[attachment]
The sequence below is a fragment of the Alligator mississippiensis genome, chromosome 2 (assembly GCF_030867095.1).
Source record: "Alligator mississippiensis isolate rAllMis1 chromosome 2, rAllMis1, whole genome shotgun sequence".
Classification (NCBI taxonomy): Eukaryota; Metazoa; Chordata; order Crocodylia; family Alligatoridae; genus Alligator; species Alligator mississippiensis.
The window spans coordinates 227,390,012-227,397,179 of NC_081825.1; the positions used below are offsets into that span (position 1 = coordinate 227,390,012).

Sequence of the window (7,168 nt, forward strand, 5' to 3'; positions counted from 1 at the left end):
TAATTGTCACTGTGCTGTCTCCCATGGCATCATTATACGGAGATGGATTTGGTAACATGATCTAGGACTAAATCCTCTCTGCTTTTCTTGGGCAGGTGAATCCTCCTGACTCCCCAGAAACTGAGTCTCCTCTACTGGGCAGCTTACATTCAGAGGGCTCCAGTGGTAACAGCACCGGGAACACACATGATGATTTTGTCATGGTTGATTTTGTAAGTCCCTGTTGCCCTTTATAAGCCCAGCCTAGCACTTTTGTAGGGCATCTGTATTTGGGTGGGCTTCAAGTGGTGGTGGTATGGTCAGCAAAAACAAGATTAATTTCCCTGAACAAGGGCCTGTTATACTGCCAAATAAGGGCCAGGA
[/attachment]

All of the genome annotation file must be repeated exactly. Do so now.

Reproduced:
The sequence below is a fragment of the Alligator mississippiensis genome, chromosome 2 (assembly GCF_030867095.1).
Source record: "Alligator mississippiensis isolate rAllMis1 chromosome 2, rAllMis1, whole genome shotgun sequence".
Classification (NCBI taxonomy): Eukaryota; Metazoa; Chordata; order Crocodylia; family Alligatoridae; genus Alligator; species Alligator mississippiensis.
The window spans coordinates 227,390,012-227,397,179 of NC_081825.1; the positions used below are offsets into that span (position 1 = coordinate 227,390,012).

Sequence of the window (7,168 nt, forward strand, 5' to 3'; positions counted from 1 at the left end):
TAATTGTCACTGTGCTGTCTCCCATGGCATCATTATACGGAGATGGATTTGGTAACATGATCTAGGACTAAATCCTCTCTGCTTTTCTTGGGCAGGTGAATCCTCCTGACTCCCCAGAAACTGAGTCTCCTCTACTGGGCAGCTTACATTCAGAGGGCTCCAGTGGTAACAGCACCGGGAACACACATGATGATTTTGTCATGGTTGATTTTGTAAGTCCCTGTTGCCCTTTATAAGCCCAGCCTAGCACTTTTGTAGGGCATCTGTATTTGGGTGGGCTTCAAGTGGTGGTGGTATGGTCAGCAAAAACAAGATTAATTTCCCTGAACAAGGGCCTGTTATACTGCCAAATAAGGGCCAGGA